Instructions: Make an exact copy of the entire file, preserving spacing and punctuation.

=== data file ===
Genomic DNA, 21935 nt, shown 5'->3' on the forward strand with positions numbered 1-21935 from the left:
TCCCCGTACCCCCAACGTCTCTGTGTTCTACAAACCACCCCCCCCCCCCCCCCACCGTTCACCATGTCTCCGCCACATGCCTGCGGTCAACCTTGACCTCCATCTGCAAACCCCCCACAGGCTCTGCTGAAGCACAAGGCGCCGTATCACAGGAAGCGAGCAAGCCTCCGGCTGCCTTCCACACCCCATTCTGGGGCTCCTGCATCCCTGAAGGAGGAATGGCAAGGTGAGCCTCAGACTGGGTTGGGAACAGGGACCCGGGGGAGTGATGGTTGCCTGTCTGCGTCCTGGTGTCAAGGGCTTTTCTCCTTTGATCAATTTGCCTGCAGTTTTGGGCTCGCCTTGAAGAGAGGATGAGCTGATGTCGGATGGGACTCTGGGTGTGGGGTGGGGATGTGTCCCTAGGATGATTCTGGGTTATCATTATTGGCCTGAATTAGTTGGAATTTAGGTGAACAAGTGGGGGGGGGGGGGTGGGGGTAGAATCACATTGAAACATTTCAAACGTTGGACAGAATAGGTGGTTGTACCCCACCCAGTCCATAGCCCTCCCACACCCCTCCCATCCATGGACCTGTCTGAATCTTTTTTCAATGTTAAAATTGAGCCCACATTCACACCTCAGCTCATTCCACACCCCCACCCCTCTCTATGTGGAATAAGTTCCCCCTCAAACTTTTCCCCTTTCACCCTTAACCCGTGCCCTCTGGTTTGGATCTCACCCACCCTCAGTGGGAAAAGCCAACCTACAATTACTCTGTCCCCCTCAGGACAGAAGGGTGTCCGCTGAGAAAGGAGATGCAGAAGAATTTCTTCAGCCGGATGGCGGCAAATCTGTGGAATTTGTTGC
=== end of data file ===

Genomic DNA, 21935 nt, shown 5'->3' on the forward strand with positions numbered 1-21935 from the left:
TCCCCGTACCCCCAACGTCTCTGTGTTCTACAAACCACCCCCCCCCCCCCCCCACCGTTCACCATGTCTCCGCCACATGCCTGCGGTCAACCTTGACCTCCATCTGCAAACCCCCCACAGGCTCTGCTGAAGCACAAGGCGCCGTATCACAGGAAGCGAGCAAGCCTCCGGCTGCCTTCCACACCCCATTCTGGGGCTCCTGCATCCCTGAAGGAGGAATGGCAAGGTGAGCCTCAGACTGGGTTGGGAACAGGGACCCGGGGGAGTGATGGTTGCCTGTCTGCGTCCTGGTGTCAAGGGCTTTTCTCCTTTGATCAATTTGCCTGCAGTTTTGGGCTCGCCTTGAAGAGAGGATGAGCTGATGTCGGATGGGACTCTGGGTGTGGGGTGGGGATGTGTCCCTAGGATGATTCTGGGTTATCATTATTGGCCTGAATTAGTTGGAATTTAGGTGAACAAGTGGGGGGGGGGGGGTGGGGGTAGAATCACATTGAAACATTTCAAACGTTGGACAGAATAGGTGGTTGTACCCCACCCAGTCCATAGCCCTCCCACACCCCTCCCATCCATGGACCTGTCTGAATCTTTTTTCAATGTTAAAATTGAGCCCACATTCACACCTCAGCTCATTCCACACCCCCACCCCTCTCTATGTGGAATAAGTTCCCCCTCAAACTTTTCCCCTTTCACCCTTAACCCGTGCCCTCTGGTTTGGATCTCACCCACCCTCAGTGGGAAAAGCCAACCTACAATTACTCTGTCCCCCTCAGGACAGAAGGGTGTCCGCTGAGAAAGGAGATGCAGAAGAATTTCTTCAGCCGGATGGCGGCAAATCTGTGGAATTTGTTGC